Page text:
Raise-a-Reader: Literacy night goes beyond books

September 23, 2016

By Vancouver Sun |

Through songs and games, Nang Gunhtang discovered a world of literacy beyond books.

Gunhtang used to equate literacy with reading and writing. But thanks to Family Literacy Fun Nights at Langley Community Services Society, the mother of two kids — Peter, 5 and three-year-old Faith — discovered literacy comes in different forms, and opportunities for learning can lurk in everyday activities.

“What I (thought) before was literacy meant reading. Books. I didn’t know playing games and doing interactive things is literacy too,” said Gunhtang, who left Myanmar for Canada seven years ago.

The society offers a gamut of programs devoted to the traditional concepts of literacy, including Reading Buddies, a mentoring program, and IPALS, aimed for immigrant families with young kids. Family Literacy Fun Night is different.

“We still promote books and stories but show parents you can develop literacy skills not just through books,” said coordinator Ewa Boss. “There are other things you can do.”

The program, which draws up to 100 people every month, is also open to the community at large.

Susan Conde, 41, recalls the time she invited her father-in-law to the family fun night, along with her husband and two kids. It was his 71st birthday, and he was initially reluctant. It turned out to be quite a memorable celebration.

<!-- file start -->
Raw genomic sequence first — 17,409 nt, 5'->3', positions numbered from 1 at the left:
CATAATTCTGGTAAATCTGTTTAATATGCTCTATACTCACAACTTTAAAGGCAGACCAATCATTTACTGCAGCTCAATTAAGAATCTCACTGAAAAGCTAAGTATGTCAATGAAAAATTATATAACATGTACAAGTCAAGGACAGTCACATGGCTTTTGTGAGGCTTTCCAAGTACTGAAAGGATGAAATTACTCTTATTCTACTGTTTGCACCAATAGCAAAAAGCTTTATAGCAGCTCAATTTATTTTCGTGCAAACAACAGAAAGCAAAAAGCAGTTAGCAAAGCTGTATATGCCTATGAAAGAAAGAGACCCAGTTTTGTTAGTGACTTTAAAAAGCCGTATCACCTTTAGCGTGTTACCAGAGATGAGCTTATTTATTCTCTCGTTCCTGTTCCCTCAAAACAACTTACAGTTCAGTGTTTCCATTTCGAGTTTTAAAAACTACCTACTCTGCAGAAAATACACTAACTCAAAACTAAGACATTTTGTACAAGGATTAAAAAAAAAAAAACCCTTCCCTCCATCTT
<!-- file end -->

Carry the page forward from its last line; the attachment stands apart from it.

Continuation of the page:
“My son sang Happy Birthday in Spanish. Some people sang it in Japanese. Others in Chinese, and then in other languages,” said Conde, who moved to Canada from Peru about four years ago after meeting her Canadian husband in the U.K.

“He said it was one of his best birthdays.”

Boss and her colleagues started Family Literacy Fun Nights, which receives funding from The Vancouver Sun’s Raise-a-Reader program, in September 2014.

The goal was to bring families together and provide a space where they can spend quality time together and learn how to promote literacy in fun, interactive ways.

But another impetus for the program was to try to mend a glaring gender divide, said Boss.

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